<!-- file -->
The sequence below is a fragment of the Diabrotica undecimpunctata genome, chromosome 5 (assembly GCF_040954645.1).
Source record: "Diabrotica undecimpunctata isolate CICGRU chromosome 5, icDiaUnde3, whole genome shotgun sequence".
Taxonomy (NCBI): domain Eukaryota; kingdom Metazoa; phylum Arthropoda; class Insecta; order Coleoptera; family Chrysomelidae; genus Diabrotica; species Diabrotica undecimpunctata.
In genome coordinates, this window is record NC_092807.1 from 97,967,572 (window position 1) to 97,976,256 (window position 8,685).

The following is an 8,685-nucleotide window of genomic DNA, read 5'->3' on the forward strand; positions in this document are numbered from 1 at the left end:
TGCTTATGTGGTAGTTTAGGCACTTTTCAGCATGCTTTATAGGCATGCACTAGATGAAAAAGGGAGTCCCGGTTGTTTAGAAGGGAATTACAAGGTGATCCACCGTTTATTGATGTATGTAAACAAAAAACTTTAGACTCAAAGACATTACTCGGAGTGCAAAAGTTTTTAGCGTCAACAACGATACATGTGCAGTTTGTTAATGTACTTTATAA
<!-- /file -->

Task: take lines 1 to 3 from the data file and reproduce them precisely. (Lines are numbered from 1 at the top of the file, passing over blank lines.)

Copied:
The sequence below is a fragment of the Diabrotica undecimpunctata genome, chromosome 5 (assembly GCF_040954645.1).
Source record: "Diabrotica undecimpunctata isolate CICGRU chromosome 5, icDiaUnde3, whole genome shotgun sequence".
Taxonomy (NCBI): domain Eukaryota; kingdom Metazoa; phylum Arthropoda; class Insecta; order Coleoptera; family Chrysomelidae; genus Diabrotica; species Diabrotica undecimpunctata.